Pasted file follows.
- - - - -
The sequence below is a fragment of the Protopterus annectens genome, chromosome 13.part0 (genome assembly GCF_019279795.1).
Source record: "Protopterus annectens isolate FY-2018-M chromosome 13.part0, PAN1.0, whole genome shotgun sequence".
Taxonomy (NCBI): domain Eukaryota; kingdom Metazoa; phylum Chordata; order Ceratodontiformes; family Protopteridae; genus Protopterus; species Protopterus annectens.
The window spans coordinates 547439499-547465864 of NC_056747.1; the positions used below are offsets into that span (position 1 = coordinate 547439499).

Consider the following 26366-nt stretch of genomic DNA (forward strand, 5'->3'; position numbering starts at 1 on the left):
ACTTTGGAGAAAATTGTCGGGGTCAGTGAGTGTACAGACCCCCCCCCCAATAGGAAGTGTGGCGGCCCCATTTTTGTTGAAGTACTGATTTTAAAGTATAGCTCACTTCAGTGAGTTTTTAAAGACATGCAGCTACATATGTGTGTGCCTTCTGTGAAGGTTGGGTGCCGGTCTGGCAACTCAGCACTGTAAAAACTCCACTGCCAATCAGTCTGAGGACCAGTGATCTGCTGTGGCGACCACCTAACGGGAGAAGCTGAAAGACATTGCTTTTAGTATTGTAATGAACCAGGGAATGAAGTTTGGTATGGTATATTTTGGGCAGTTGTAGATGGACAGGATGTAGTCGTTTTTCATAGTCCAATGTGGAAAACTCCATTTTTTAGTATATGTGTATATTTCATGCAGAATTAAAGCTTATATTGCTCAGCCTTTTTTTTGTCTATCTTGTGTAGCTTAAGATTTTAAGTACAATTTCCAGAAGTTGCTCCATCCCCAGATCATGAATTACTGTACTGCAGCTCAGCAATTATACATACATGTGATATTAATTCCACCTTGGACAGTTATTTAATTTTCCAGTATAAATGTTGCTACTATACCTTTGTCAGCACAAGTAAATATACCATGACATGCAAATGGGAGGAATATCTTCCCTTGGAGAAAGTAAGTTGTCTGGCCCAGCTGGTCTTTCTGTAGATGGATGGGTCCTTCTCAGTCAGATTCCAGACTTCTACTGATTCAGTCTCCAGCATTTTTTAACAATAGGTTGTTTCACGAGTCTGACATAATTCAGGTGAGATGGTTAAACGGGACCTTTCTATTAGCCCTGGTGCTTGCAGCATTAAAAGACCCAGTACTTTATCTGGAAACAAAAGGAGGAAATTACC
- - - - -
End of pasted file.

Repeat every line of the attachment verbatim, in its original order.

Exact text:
The sequence below is a fragment of the Protopterus annectens genome, chromosome 13.part0 (genome assembly GCF_019279795.1).
Source record: "Protopterus annectens isolate FY-2018-M chromosome 13.part0, PAN1.0, whole genome shotgun sequence".
Taxonomy (NCBI): domain Eukaryota; kingdom Metazoa; phylum Chordata; order Ceratodontiformes; family Protopteridae; genus Protopterus; species Protopterus annectens.
The window spans coordinates 547439499-547465864 of NC_056747.1; the positions used below are offsets into that span (position 1 = coordinate 547439499).

Consider the following 26366-nt stretch of genomic DNA (forward strand, 5'->3'; position numbering starts at 1 on the left):
ACTTTGGAGAAAATTGTCGGGGTCAGTGAGTGTACAGACCCCCCCCCCAATAGGAAGTGTGGCGGCCCCATTTTTGTTGAAGTACTGATTTTAAAGTATAGCTCACTTCAGTGAGTTTTTAAAGACATGCAGCTACATATGTGTGTGCCTTCTGTGAAGGTTGGGTGCCGGTCTGGCAACTCAGCACTGTAAAAACTCCACTGCCAATCAGTCTGAGGACCAGTGATCTGCTGTGGCGACCACCTAACGGGAGAAGCTGAAAGACATTGCTTTTAGTATTGTAATGAACCAGGGAATGAAGTTTGGTATGGTATATTTTGGGCAGTTGTAGATGGACAGGATGTAGTCGTTTTTCATAGTCCAATGTGGAAAACTCCATTTTTTAGTATATGTGTATATTTCATGCAGAATTAAAGCTTATATTGCTCAGCCTTTTTTTTGTCTATCTTGTGTAGCTTAAGATTTTAAGTACAATTTCCAGAAGTTGCTCCATCCCCAGATCATGAATTACTGTACTGCAGCTCAGCAATTATACATACATGTGATATTAATTCCACCTTGGACAGTTATTTAATTTTCCAGTATAAATGTTGCTACTATACCTTTGTCAGCACAAGTAAATATACCATGACATGCAAATGGGAGGAATATCTTCCCTTGGAGAAAGTAAGTTGTCTGGCCCAGCTGGTCTTTCTGTAGATGGATGGGTCCTTCTCAGTCAGATTCCAGACTTCTACTGATTCAGTCTCCAGCATTTTTTAACAATAGGTTGTTTCACGAGTCTGACATAATTCAGGTGAGATGGTTAAACGGGACCTTTCTATTAGCCCTGGTGCTTGCAGCATTAAAAGACCCAGTACTTTATCTGGAAACAAAAGGAGGAAATTACC